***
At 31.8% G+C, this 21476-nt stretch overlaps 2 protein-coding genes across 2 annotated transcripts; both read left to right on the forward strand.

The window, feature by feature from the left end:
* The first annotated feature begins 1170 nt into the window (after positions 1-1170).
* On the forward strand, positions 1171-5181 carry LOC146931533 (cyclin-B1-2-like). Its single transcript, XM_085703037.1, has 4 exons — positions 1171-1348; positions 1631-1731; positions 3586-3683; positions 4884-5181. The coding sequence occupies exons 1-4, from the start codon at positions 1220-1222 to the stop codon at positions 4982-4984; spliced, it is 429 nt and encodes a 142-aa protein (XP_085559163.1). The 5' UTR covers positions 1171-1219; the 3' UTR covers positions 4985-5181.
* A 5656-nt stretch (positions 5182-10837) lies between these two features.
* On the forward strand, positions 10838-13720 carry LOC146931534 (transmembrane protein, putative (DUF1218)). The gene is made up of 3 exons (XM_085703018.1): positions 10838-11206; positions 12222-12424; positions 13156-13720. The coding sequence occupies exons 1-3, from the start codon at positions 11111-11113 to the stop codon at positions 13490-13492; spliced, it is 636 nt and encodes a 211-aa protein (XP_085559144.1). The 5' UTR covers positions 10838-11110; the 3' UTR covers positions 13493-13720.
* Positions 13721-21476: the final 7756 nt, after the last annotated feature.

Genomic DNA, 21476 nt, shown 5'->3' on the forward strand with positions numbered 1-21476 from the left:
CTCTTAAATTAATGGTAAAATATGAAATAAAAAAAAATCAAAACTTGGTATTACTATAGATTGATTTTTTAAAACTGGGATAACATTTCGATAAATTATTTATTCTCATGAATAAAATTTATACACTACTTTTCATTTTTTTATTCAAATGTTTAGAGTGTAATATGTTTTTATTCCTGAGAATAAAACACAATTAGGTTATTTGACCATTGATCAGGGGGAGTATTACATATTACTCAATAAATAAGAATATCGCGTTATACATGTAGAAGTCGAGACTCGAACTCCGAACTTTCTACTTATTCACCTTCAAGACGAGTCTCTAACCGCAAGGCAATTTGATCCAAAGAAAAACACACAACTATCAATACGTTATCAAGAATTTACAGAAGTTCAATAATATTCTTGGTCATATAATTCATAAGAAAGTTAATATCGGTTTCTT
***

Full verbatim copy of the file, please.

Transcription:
At 31.8% G+C, this 21476-nt stretch overlaps 2 protein-coding genes across 2 annotated transcripts; both read left to right on the forward strand.

The window, feature by feature from the left end:
* The first annotated feature begins 1170 nt into the window (after positions 1-1170).
* On the forward strand, positions 1171-5181 carry LOC146931533 (cyclin-B1-2-like). Its single transcript, XM_085703037.1, has 4 exons — positions 1171-1348; positions 1631-1731; positions 3586-3683; positions 4884-5181. The coding sequence occupies exons 1-4, from the start codon at positions 1220-1222 to the stop codon at positions 4982-4984; spliced, it is 429 nt and encodes a 142-aa protein (XP_085559163.1). The 5' UTR covers positions 1171-1219; the 3' UTR covers positions 4985-5181.
* A 5656-nt stretch (positions 5182-10837) lies between these two features.
* On the forward strand, positions 10838-13720 carry LOC146931534 (transmembrane protein, putative (DUF1218)). The gene is made up of 3 exons (XM_085703018.1): positions 10838-11206; positions 12222-12424; positions 13156-13720. The coding sequence occupies exons 1-3, from the start codon at positions 11111-11113 to the stop codon at positions 13490-13492; spliced, it is 636 nt and encodes a 211-aa protein (XP_085559144.1). The 5' UTR covers positions 10838-11110; the 3' UTR covers positions 13493-13720.
* Positions 13721-21476: the final 7756 nt, after the last annotated feature.

Genomic DNA, 21476 nt, shown 5'->3' on the forward strand with positions numbered 1-21476 from the left:
CTCTTAAATTAATGGTAAAATATGAAATAAAAAAAAATCAAAACTTGGTATTACTATAGATTGATTTTTTAAAACTGGGATAACATTTCGATAAATTATTTATTCTCATGAATAAAATTTATACACTACTTTTCATTTTTTTATTCAAATGTTTAGAGTGTAATATGTTTTTATTCCTGAGAATAAAACACAATTAGGTTATTTGACCATTGATCAGGGGGAGTATTACATATTACTCAATAAATAAGAATATCGCGTTATACATGTAGAAGTCGAGACTCGAACTCCGAACTTTCTACTTATTCACCTTCAAGACGAGTCTCTAACCGCAAGGCAATTTGATCCAAAGAAAAACACACAACTATCAATACGTTATCAAGAATTTACAGAAGTTCAATAATATTCTTGGTCATATAATTCATAAGAAAGTTAATATCGGTTTCTT